DP: Our AI players have always played a fair game. It's one of the big things we take pride in with the Age franchise, actually. On the uberextreme mode, they've gotten extra resources in the past, but we've always been up front about that. The goal for Age 3 is to get the AI to be competitive with the hardcore players in a one-versus-one game. That's a hard task considering the complexity of RTS games. We've had two to three people working on the player AI for the last couple of years, in part to get it to play better. Those folks have spent the rest of their time getting the player AI to play a more fun game. We'll talk more about some specific new features for the player AI down the road, but that's about all I can say right now.
The entity AI (units and groups) has gotten a lot of work, as well. We've spent a lot of time optimizing it so that we can put more units on the battlefield. We've also redone a big chunk of it to do our new combat system.
GS: Sound is also an important feature in games. Will Age of Empires III feature any kind of advanced sound technology? Will each unit have unique sounds? In gigantic battles, will you be able to hear the clash of armies? Are there any plans to build in a dynamic soundtrack that changes music on the fly depending on whether you're at peace or at war?
DP: Yes, yes, yes, and yes. We've actually spent quite a bit of time on the sound. We've been adding more features to our dynamic music system, tying that in to an improved concept of battles and doing cool things like filtered 3D positioning for things like cannon blasts. It's very cool to hear the "thump" of cannons in the distance as you pan across the gameworld.
GS: How much did the fan community (and its many enthusiasts who use editing tools to create mods, new maps, and other custom content) come into play when the team sat down to design and continued to create the technology that powers the game? Will the game be mod-friendly, and will people be able to create unique mods and other content?
DP: It really depends on the part of the game, honestly. We love what the fan community has done with our previous games, so we try to give them easy hooks and support for doing things where it's possible. In the past, we've crammed so much into our schedule, though, that we haven't had time to even do simple documentation tasks. We're hoping to fix that this time around. That said, our game does have some larger hurdles to overcome with modding, given things like its multiplayer model (a peer-to-peer synchronous game has to stay in lockstep data sync, so modded files can frequently cause phantom bug reports if data is changed on only one machine) and online cheating (several things that we left in Age of Mythology to make it easier to mod turned out to make it way too easy to cheat in multiplayer).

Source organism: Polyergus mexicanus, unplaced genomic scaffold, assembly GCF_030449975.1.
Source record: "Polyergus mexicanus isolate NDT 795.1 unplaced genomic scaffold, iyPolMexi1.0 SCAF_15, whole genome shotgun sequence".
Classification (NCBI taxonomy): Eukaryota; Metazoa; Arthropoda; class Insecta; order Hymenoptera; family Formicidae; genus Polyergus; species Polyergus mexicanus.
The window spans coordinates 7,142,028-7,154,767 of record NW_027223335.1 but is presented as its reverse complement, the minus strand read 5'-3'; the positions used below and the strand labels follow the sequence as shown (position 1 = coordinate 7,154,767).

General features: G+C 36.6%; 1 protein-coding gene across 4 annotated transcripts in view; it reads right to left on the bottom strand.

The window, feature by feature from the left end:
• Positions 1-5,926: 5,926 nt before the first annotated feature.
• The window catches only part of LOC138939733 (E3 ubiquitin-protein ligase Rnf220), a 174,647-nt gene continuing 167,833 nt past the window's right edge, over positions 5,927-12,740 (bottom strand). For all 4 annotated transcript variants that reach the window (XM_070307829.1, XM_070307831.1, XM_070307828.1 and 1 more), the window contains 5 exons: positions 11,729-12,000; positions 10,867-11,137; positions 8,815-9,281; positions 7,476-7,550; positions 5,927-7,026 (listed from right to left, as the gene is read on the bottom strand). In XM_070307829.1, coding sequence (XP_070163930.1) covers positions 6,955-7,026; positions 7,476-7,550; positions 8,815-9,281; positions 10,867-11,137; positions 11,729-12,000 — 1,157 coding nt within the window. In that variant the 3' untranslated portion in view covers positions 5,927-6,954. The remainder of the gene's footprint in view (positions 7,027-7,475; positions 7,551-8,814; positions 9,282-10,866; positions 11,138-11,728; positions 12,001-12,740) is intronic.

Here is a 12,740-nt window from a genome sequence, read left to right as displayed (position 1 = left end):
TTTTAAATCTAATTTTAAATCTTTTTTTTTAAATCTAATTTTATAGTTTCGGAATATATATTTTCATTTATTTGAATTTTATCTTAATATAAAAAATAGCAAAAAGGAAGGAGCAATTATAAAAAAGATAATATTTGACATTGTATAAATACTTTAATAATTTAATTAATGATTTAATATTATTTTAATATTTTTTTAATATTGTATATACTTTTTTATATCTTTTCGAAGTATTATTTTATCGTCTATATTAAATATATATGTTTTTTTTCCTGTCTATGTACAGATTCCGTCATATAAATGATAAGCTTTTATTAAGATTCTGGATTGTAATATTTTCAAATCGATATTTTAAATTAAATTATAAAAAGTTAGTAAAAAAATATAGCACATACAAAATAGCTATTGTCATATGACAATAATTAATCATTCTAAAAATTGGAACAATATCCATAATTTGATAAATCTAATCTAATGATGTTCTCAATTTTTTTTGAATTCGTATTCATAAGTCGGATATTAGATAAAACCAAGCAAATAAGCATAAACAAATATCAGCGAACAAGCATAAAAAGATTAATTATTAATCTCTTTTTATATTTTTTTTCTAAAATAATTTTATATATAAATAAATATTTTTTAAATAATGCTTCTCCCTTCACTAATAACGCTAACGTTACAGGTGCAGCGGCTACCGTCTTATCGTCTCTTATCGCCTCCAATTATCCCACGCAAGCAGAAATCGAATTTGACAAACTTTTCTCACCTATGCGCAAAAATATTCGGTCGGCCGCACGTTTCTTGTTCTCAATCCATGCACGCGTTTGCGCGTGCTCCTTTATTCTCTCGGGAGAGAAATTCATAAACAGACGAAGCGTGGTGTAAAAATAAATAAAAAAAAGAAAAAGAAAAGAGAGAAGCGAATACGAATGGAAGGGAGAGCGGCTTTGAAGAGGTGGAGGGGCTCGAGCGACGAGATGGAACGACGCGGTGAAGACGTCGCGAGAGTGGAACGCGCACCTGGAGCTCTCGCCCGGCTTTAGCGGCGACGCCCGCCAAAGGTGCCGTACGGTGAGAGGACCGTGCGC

GS: Finally, what are some of the cool features or visuals that we can expect in the game? Anything in particular that stands out so far?
DP: At this point, you can fire up the game and it pretty much demos itself, so there's a lot of nifty stuff to choose from. If I were to pick two things that stand out, though, I'd pick the home-city graphics and the physics. I'm a programmer, so I'm obviously picking techy stuff, but I think both of those are also great examples of everything coming together across the project.
The home city is this massive graphical display of coolness with ambient occlusion lighting and superdetailed buildings, all built to support one of the most innovative features in recent RTS memory. The graphics of the home city are cool, in part because it's our number one gameplay feature and everyone sees the crap out of it.
Physics are just fun. It's a combo of a highly technical piece of math, art done just right so that it breaks apart properly, and a game design that gets lots of units on the field at once so they can be blown to hell. We've done a ton of demos for Age 3. Once people stop gawking at the overall graphical impact of the game, physics is the money shot that closes the deal.
GS: Thank you, Dave.